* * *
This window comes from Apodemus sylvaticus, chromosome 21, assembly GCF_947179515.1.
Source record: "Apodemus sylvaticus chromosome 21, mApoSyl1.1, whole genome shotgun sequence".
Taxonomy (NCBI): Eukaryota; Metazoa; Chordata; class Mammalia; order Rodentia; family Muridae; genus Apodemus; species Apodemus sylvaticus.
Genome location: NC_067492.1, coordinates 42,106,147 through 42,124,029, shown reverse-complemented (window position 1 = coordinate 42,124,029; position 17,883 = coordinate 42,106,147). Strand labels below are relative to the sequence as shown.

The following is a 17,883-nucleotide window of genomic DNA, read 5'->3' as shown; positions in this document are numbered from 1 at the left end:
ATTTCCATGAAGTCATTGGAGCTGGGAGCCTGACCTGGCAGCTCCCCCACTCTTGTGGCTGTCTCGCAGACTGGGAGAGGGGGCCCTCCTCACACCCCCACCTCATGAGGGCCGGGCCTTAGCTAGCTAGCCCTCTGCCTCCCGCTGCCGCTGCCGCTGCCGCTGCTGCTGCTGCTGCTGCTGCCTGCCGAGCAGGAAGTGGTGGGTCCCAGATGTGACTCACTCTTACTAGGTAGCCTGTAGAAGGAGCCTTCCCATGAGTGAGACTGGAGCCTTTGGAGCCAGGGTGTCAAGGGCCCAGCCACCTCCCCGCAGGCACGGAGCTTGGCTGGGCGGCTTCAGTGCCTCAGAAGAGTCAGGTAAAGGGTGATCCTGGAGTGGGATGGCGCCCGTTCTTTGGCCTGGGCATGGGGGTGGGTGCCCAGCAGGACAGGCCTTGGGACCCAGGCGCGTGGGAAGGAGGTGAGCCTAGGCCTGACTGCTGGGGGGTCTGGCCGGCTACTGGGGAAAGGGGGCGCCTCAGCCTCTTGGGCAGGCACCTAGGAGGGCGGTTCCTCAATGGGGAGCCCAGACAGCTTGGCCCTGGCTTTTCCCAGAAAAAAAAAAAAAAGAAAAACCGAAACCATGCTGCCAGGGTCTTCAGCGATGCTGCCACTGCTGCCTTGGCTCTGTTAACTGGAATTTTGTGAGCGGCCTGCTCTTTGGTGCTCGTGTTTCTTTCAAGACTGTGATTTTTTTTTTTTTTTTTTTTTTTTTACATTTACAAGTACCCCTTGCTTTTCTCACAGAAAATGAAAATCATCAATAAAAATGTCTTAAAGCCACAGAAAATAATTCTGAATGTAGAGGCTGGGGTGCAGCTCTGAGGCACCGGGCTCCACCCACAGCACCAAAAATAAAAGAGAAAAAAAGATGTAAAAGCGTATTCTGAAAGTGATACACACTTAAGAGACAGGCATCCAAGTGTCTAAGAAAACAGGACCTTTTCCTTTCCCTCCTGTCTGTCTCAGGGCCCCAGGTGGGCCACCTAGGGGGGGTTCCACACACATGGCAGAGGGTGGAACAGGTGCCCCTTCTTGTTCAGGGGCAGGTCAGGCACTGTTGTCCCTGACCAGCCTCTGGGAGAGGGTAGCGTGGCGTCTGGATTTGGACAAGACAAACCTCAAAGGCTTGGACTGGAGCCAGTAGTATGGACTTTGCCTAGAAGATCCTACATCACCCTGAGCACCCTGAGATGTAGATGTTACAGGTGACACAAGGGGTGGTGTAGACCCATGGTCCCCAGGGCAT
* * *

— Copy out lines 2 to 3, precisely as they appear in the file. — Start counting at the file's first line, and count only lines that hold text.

Source record: "Apodemus sylvaticus chromosome 21, mApoSyl1.1, whole genome shotgun sequence".
Taxonomy (NCBI): Eukaryota; Metazoa; Chordata; class Mammalia; order Rodentia; family Muridae; genus Apodemus; species Apodemus sylvaticus.